Walter E. Black Jr., chief judge of U.S. District Court for Md.

Judge Walter E. Black

Walter Evan Black Jr., a retired chief judge of the U.S. District Court for Maryland who ruled against the city of Baltimore in its efforts to acquire the Colts after the team moved to Indianapolis, died of complications from Parkinson's disease Monday at his Easton home. The former Roland Park-area resident was 88.

During a lengthy career, he ruled against Baltimore in 1985 when it attempted to acquire the Colts football franchise by condemnation. In his ruling, he said the city did not have the power to take the franchise because the team had moved on the night of March 29, 1984, before the day the city had filed its suit.


He formerly headed the city's zoning board. As a young attorney, he was a close political ally of Theodore R. McKeldin Jr.. who served as Baltimore mayor and Maryland governor.

"He was one of the most objective, decent and intelligent persons I have ever met," said Kirby Fowler, who served as his law clerk and is now president of the Downtown Partnership. "He was fair to everyone who came before him. Personally, he was a mentor to me and passed on his love of Baltimore. He radiated an aura of warmth and humor."


Born in Baltimore, he was the son of Walter E. Black, a Standard Oil Co. executive, and the former Margaret Lee Rice, a homemaker. Judge Black lived in Pittsburgh and Ardmore, Pa., when his father held posts there and was a 1943 graduate of Haverford Township Senior High in suburban Philadelphia. He earned a degree in history from Harvard College and was a 1949 graduate of Harvard Law School.

He was admitted to the Maryland Bar in 1949 and joined Hinkley and Singley, a downtown Baltimore law firm, where he practiced from 1949 to 1953. He was an assistant U.S. attorney for the District of Maryland from 1953 to 1955.

In April 1956, Judge Roszel C. Thomsen called him, saying there was an unanticipated vacancy at the Maryland U.S. attorney's office. He gave Mr. Black an hour to decide whether to become interim U.S. attorney for Maryland. Judge Black, then 29, accepted the position and became the youngest U.S. attorney serving at that time. He held the post for nearly 10 months until a successor was named.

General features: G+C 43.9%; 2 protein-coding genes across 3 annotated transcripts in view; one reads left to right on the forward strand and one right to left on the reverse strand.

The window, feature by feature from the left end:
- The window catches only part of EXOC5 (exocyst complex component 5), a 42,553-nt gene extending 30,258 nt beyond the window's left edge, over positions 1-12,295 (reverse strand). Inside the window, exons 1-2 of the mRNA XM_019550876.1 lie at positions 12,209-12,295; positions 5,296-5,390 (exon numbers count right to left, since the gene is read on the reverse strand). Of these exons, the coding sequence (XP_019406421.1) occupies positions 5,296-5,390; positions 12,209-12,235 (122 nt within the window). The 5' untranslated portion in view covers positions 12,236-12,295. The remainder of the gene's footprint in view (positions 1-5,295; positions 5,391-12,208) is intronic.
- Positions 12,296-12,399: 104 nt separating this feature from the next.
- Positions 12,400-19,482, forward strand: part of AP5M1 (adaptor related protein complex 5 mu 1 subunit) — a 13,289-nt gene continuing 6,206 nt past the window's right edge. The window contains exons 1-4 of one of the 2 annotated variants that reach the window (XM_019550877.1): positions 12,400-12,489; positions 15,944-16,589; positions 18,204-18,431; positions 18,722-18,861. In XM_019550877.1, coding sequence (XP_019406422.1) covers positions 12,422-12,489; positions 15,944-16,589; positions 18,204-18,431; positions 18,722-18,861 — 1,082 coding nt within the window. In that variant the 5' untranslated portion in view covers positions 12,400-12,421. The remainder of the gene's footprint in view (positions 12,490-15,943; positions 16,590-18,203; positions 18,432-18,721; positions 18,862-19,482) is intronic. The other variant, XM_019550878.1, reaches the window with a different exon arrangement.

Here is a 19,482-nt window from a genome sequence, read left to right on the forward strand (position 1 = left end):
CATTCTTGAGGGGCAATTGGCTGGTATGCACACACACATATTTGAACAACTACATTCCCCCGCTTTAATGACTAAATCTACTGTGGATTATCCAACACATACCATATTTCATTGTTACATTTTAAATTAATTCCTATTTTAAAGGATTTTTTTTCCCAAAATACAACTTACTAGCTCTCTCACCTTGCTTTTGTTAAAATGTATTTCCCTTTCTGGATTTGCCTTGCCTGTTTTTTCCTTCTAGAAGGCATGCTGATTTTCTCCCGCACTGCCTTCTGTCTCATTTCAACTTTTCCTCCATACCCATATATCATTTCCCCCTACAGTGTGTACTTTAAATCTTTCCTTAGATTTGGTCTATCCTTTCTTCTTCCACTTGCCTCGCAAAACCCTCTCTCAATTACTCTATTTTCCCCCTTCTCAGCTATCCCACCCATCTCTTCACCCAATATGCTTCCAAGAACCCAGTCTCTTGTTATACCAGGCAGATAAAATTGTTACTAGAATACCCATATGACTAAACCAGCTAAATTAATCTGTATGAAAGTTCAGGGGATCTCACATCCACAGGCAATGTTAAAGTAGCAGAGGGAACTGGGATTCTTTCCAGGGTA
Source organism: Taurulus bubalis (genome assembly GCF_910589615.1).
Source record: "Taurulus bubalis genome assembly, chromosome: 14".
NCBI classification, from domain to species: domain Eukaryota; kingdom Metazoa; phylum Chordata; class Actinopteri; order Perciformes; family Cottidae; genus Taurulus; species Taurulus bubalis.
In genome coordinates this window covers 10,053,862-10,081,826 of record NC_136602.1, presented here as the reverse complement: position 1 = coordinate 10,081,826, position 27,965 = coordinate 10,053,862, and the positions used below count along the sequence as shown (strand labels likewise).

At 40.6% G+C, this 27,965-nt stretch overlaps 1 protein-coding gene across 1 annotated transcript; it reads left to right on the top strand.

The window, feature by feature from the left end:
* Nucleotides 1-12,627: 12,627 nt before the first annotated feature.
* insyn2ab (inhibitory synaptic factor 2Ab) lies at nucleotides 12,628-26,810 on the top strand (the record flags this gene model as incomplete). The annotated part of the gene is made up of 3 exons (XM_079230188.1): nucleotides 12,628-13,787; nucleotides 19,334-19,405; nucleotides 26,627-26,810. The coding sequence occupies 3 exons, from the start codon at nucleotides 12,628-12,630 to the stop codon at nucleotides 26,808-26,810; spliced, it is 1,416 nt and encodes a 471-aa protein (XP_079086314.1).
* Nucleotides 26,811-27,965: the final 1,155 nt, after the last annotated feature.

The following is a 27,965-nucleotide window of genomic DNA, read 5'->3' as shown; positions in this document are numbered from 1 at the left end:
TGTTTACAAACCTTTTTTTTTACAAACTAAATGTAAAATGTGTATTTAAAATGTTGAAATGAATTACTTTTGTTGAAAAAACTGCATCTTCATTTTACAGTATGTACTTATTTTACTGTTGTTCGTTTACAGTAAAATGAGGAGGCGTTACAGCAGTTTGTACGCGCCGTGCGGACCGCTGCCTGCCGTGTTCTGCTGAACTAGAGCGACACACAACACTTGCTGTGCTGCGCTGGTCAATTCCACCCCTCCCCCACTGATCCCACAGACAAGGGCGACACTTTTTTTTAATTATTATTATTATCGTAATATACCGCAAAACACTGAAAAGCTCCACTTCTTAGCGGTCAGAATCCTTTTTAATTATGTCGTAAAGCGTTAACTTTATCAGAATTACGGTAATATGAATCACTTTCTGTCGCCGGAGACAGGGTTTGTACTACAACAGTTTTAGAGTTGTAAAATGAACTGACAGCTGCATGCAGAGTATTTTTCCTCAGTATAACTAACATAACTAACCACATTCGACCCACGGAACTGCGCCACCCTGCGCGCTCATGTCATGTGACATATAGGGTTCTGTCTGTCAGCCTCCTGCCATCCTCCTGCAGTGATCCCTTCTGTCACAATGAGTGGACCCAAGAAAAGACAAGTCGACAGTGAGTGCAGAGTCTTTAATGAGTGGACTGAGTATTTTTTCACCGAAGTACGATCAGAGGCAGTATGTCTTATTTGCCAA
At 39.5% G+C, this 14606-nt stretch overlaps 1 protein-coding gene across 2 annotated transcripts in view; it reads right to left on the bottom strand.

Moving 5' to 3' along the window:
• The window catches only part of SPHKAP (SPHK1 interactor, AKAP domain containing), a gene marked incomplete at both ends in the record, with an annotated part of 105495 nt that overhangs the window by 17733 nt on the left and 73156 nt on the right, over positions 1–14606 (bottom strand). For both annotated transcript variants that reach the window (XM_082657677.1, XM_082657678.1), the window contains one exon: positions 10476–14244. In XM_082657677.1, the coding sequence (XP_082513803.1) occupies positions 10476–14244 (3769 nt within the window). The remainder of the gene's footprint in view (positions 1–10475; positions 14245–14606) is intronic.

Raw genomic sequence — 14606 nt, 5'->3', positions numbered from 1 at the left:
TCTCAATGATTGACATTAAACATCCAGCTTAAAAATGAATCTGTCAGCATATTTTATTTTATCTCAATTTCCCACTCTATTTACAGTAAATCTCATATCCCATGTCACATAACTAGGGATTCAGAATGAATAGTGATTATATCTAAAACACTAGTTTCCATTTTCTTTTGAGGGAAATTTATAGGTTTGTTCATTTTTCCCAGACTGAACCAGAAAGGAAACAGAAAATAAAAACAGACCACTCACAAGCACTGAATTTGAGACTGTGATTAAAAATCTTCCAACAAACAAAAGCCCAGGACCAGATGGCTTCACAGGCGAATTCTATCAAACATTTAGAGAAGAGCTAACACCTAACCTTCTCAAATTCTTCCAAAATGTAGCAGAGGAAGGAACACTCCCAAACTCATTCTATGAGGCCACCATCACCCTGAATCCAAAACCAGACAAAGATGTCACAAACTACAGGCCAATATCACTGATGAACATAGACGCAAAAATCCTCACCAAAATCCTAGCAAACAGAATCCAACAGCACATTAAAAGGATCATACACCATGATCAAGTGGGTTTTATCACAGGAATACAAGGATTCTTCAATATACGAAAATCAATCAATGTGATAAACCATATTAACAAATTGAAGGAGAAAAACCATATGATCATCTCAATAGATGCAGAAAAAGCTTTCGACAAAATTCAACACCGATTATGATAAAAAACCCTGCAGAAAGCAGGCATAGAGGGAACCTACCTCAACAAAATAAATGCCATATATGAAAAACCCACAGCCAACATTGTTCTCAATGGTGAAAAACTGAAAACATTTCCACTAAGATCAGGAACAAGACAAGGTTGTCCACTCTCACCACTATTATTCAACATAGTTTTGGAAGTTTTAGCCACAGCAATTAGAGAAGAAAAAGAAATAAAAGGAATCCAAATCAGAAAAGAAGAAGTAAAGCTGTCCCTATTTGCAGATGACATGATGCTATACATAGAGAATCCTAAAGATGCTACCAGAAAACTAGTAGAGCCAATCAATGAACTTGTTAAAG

Judge Black then returned to Hinkley and Singley and worked in probate and trusts, corporate law, taxes, criminal defense and zoning. During this time, he handled cases relating to a 1960s savings-and-loan crisis. His firm became Clapp, Somerville, Black and Honemann in 1968.

"He was smart and had an even temperament. He was a gentleman through and through. He was highly respected in the profession. He was an early champion of civil rights, too," said Frederick Singley Koontz, an attorney who is also a cousin. "He always wore a bow tie, and the day he retired, all the male judges wore bow ties. He was a beloved legal figure."

He practiced law at Clapp, Somerville, Black and Honemann until 1982. President Ronald Reagan named him to the U.S. District Court for Maryland after Sen. Charles McC. "Mac" Mathias Jr. nominated him to the post. He served as chief judge of the U.S. District Court for Maryland from 1991 to 1994.

"He was an absolutely decent human being," said U.S. District Judge J. Frederick Motz. "It's a sad day for us and the court."

Judge Black retired in 2002.


He served on the Mayor's Task Force on Civil Rights from 1965 to 1967 and on the Baltimore City Jail Board from 1971 to 1973. He was on the Maryland Attorney Grievance Committee from 1978 to 1982 and the Governor's Commission to Revise the Annotated Code from 1975 to 1982.

He was a past director of Parkwood Cemetery, Eudowood Sanitarium, Union Memorial Hospital and the Baltimore Urban League. He was also a member of the Rule Day Club, the Lawyers' Round Table, the Harvard Club, Merchants Club and the Maryland Historical Society.

A Republican, he was an alternate delegate to the Republican National Convention in 1960 and a delegate to the 1964 Republican National Convention. He served on the Republican State Central Committee from 1958 to 1967.

Friends described him as an ardent fan of the Orioles, Baltimore Colts and Ravens, as well as of the Harvard and University of Maryland football and basketball teams. He enjoyed classical music, opera and 1940s popular music.

A memorial service will be held at 2 p.m. Oct. 14 at the Chapel at the Episcopal Church of the Redeemer, 5603 N. Charles St. at Melrose Avenue.

Survivors include his wife of 63 years, the former Catharine Schall Foster, a former member and chair of the Maryland Historical Trust and a Roland Park Country School teacher; three sons, Walter Evan Black III of Davidsonville, Charles Foster Black of Ruxton and James Rider Black of Riderwood; and five grandchildren.